It’s been a long road getting from here to there
by Thom Yee
We’ve been pretty fond of J.J. Abrams’ rebooted Star Trek here at GOO Reviews, with 2009’s Star Trek, the first entry in what’s now officially known as the Kelvin Timeline, still a standout favourite among the many movies we’ve covered here. Generally well received by critics and fans, it’s the movie that revitalized Star Trek as a viable franchise after it had been, more or less, run into the ground, its last ongoing series, Enterprise, not even airing on a major network as it eked out four seasons-worth of episodes to an audience that had long been growing tired and apathetic towards the whole… well, enterprise (and let’s not even get started on that opening theme song).
Star Trek’s sequel, Star Trek Into Darkness, came out four years later, and while we were also quite fond of it and it too was quite well received by critics, the fullness of time has revealed a deep-seated disdain for Into Darkness, especially among long-time fans of the series. With criticisms of the movie’s plot mechanics, its sometimes overt Star Wars vibe, its hackneyed repetition of well-known moments from Star Trek history, and the disappointing new version of one of The Original Series’ most beloved villains (Khaaan!!!!), Into Darkness’s weaknesses have gradually but surely cast a dark shadow almost large enough to envelop this entire reboot initiative.
It’s under this shadow that Star Trek Beyond debuted last week, in the midst of a fairly weak summer movie season full of disappointing franchise sequels and reboots, and with Justin Lin, late of the Fast and Furious movies, taking over the director’s chair and the movie’s first trailer leaving a bad taste in people’s mouths, it didn’t exactly feel like there was a lot of (if any) optimism surrounding Beyond’s release.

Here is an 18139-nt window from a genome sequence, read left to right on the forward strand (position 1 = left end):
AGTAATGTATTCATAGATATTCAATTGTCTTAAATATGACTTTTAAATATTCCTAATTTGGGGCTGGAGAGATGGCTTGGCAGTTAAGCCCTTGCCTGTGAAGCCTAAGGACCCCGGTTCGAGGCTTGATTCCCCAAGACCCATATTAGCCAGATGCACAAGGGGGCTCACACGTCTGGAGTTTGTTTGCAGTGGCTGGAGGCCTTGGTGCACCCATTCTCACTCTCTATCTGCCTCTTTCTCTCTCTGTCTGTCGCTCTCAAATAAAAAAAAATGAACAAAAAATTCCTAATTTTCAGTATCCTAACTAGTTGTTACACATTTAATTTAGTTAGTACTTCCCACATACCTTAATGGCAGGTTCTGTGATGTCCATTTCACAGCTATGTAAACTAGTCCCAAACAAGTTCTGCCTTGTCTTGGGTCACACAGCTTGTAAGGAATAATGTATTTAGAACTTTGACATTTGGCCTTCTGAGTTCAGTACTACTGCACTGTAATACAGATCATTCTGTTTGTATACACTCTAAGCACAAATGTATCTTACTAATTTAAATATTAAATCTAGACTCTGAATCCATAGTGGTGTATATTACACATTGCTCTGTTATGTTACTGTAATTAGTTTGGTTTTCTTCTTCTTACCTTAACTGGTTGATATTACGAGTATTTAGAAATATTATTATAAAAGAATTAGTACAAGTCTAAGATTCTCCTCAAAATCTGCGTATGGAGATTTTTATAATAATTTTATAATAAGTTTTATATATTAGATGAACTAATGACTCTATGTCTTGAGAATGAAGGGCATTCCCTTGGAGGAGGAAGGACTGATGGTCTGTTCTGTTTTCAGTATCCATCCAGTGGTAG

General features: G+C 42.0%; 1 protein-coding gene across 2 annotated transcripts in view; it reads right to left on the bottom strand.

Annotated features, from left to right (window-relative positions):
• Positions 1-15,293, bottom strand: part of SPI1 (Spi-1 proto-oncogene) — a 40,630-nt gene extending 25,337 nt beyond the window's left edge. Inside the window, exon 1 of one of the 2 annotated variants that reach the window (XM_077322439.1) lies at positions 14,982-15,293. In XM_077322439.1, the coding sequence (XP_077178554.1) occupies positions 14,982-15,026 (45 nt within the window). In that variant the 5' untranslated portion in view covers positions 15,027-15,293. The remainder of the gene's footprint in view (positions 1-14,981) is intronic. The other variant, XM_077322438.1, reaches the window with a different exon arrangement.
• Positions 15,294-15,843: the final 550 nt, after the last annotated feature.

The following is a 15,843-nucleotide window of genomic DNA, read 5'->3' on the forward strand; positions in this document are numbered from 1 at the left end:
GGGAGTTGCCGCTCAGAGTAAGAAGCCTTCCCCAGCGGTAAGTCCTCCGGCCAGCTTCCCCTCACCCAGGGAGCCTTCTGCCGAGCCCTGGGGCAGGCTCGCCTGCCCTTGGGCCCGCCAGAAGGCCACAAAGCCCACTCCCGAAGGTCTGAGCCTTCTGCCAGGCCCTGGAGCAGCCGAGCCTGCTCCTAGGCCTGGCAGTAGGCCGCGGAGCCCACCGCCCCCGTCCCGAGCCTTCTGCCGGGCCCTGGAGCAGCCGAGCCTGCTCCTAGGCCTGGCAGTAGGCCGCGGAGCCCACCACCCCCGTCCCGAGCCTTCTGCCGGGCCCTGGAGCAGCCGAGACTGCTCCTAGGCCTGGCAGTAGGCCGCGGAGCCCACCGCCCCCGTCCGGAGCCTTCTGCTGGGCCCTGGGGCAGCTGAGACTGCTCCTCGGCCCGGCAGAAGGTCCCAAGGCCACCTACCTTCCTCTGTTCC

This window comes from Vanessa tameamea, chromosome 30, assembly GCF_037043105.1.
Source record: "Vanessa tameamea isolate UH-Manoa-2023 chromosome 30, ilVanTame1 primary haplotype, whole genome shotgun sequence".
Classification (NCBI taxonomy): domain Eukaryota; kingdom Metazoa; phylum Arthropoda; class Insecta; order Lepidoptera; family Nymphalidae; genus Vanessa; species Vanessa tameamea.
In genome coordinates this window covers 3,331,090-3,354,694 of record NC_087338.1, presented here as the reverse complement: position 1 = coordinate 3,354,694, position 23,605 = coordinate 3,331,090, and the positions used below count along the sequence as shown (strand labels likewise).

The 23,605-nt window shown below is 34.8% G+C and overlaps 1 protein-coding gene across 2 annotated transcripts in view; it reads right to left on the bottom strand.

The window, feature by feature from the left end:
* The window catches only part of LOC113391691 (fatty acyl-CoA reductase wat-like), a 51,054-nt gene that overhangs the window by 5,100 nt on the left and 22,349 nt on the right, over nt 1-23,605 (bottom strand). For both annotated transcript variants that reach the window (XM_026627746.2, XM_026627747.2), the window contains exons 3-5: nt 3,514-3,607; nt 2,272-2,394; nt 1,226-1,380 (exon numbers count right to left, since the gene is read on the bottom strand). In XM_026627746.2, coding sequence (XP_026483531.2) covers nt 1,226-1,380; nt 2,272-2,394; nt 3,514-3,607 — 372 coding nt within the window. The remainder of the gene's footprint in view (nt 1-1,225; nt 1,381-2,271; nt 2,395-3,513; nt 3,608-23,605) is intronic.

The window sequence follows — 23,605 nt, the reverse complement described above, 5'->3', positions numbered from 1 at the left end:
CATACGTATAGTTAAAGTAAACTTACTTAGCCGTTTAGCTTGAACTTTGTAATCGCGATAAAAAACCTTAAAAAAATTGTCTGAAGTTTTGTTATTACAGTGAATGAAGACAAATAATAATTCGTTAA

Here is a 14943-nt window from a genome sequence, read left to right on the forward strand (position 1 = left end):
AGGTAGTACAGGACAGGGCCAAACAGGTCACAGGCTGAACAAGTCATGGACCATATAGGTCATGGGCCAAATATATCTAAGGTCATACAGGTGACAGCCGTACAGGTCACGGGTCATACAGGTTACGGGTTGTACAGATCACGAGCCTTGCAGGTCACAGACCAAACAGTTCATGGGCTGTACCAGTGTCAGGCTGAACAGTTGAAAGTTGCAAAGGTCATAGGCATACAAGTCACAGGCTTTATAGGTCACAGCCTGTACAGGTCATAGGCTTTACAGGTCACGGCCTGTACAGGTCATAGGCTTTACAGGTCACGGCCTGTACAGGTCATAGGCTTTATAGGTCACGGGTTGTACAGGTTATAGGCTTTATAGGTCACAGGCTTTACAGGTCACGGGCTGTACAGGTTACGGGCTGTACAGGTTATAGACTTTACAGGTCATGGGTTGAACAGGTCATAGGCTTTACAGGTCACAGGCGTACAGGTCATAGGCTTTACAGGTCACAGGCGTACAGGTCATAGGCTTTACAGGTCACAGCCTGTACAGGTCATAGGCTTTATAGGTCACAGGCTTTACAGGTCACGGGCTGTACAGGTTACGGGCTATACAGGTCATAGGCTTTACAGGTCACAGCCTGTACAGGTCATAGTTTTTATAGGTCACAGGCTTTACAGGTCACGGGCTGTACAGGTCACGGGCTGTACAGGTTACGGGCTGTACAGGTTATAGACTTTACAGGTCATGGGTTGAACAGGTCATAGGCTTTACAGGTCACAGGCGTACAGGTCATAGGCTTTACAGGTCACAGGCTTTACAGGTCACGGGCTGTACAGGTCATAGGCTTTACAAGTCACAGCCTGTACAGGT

There probably should have been.
What’s it about?
With three years of its five-year mission to explore strange new worlds and seek out new life and new civilizations having passed, life has gradually become less about boldly going and more about everyday routine for the crew of the starship Enterprise, particularly for its captain, James T. Kirk (Chris Pine). Despite seeking a vice admiral position that would see him leaving his space-exploring duties behind, Kirk is nevertheless called back into action, sent on perhaps one last mission when an alien seeking help draws the Enterprise into an unexplored nebula. But what Kirk and his crew find there will be unlike anything they’ve ever seen before. Which is the whole point of the thing.
Y’know, for a major franchise, it’s almost shocking how little these Star Trek movies actually make. Say, for instance, that you’re a hardcore Trekker (or Trekkie, sigh) and you always have been, especially to the exclusion of its chief rival, the hated Star Wars movies, and you’ve been backing up that position for most of your nerdy life, arguing that yours is the superior sci-fi experience, yours is the deeper, more expansive universe, and it is in fact yours that has always presented us with the real new hope of a unified future free from gender, racial, social, and economic inequalities. All cogent arguments to be sure, but that’s not the present we live in, because in the present we live in money still matters, perhaps more than all else, and y’know how much money Abrams’ Star Trek reboot made in its entire North American theatrical run? Just under $258 million. Not bad, but Abrams’ Star Wars: The Force Awakens? Just under $248 million in its FIRST WEEKEND. It took Star Trek TWENTY-THREE WEEKS to make just a little bit more than what Star Wars made in THREE DAYS.
There’s also a good chance that that $258 million is the most a Star Trek movie will ever make in North America, because the numbers have declined with each new installment, Into Darkness opening to $5 million less than Star Trek (2009) and now Beyond opening to $10 million less than Into Darkness. In an age of connected universe franchises capable of earning billions of dollars, the Star Treks of the world don’t even orbit the same conversation as The Avengers. They’re more like an Ant-Man (which, incidentally, also made more money worldwide than any of the Star Treks).